You may think that this kind of result could appeal only to a Pythonesque chartered accountant. But you would be wrong. First of all, the new result excludes  α = 1/137 at 1 million sigma, dealing a mortal blow to the field of epistemological numerology. Perhaps more importantly, the result is relevant for testing the Standard Model. One place where precise knowledge of α is essential is in calculation of the magnetic moment of the electron. Recall that the g-factor is defined as the proportionality constant between the magnetic moment and the angular momentum. For the electron we have
Experimentally, ge is one of the most precisely determined quantities in physics,  with the most recent measurement quoting a= 0.00115965218073(28), that is 0.0001 ppb accuracy on ge, or 0.2 ppb accuracy on ae. In the Standard Model, ge is calculable as a function of α and other parameters. In the classical approximation ge=2, while the one-loop correction proportional to the first power of α was already known in prehistoric times thanks to Schwinger. The dots above summarize decades of subsequent calculations, which now include O(α^5) terms, that is 5-loop QED contributions! Thanks to these heroic efforts (depicted in the film  For a Few Diagrams More - a sequel to Kurosawa's Seven Samurai), the main theoretical uncertainty for the Standard Model prediction of ge is due to the experimental error on the value of α. The Berkeley measurement allows one to reduce the relative theoretical error on adown to 0.2 ppb:  ae = 0.00115965218161(23), which matches in magnitude the experimental error and improves by a factor of 3 the previous prediction based on the α measurement with rubidium atoms.

At the spiritual level, the comparison between the theory and experiment provides an impressive validation of quantum field theory techniques up to the 13th significant digit - an unimaginable  theoretical accuracy in other branches of science. More practically, it also provides a powerful test of the Standard Model. New particles coupled to the electron may contribute to the same loop diagrams from which ge is calculated, and could shift the observed value of ae away from the Standard Model predictions. In many models, corrections to the electron and muon magnetic moments are correlated. The latter famously deviates from the Standard Model prediction by 3.5 to 4 sigma, depending on who counts the uncertainties. Actually, if you bother to eye carefully the experimental and theoretical values of ae beyond the 10th significant digit you can see that they are also discrepant, this time at the 2.5 sigma level. So now we have two g-2 anomalies! In a picture, the situation can be summarized as follows:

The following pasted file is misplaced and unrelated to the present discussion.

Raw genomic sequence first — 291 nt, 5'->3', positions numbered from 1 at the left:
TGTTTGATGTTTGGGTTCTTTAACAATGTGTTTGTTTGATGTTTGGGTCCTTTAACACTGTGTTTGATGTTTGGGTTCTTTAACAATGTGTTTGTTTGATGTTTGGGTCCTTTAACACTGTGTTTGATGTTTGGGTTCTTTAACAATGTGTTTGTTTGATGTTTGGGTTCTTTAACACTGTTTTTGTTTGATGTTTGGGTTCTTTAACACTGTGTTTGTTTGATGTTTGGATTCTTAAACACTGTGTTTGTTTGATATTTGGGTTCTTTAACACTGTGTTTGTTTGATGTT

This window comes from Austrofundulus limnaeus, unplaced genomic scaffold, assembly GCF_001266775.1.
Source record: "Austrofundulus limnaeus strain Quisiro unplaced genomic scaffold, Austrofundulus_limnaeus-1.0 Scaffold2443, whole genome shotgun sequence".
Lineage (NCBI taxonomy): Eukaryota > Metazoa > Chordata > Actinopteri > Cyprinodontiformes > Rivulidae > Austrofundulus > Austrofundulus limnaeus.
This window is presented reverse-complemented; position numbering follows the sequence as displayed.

If you're a member of the Holy Church of Five Sigma you can almost preach an unambiguous discovery of physics beyond the Standard Model. However, for most of us this is not the case yet. First, there is still some debate about the theoretical uncertainties entering the muon g-2 prediction. Second, while it is quite easy to fit each of the two anomalies separately, there seems to be no appealing model to fit both of them at the same time.  Take for example the very popular toy model with a new massive spin-1 Z' boson (aka the dark photon) kinetically mixed with the ordinary photon. In this case Z' has, much like the ordinary photon, vector-like and universal couplings to electron and muons. But this leads to a positive contribution to g-2, and it does not fit well the ae measurement which favors a new negative contribution. In fact, the ae measurement provides the most stringent constraint in part of the parameter space of the dark photon model. Conversely, a Z' boson with purely axial couplings to matter does not fit the data as it gives a negative contribution to g-2, thus making the muon g-2 anomaly worse. What might work is a hybrid model with a light Z' boson having lepton-flavor violating interactions: a vector coupling to muons and a somewhat smaller axial coupling to electrons. But constructing a consistent and realistic model along these lines is a challenge because of other experimental constraints (e.g. from the lack of observation of μ→eγ decays). Some food for thought can be found in this paper, but I'm not sure if a sensible model exists at the moment. If you know one you are welcome to drop a comment here or a paper on arXiv.

More excitement on this front is in store. The muon g-2 experiment in Fermilab should soon deliver first results which may confirm or disprove the muon anomaly. Further progress with the electron g-2 and fine-structure constant measurements is also expected in the near future. The biggest worry is that, if the accuracy improves by another two orders of magnitude, we will need to calculate six loop QED corrections...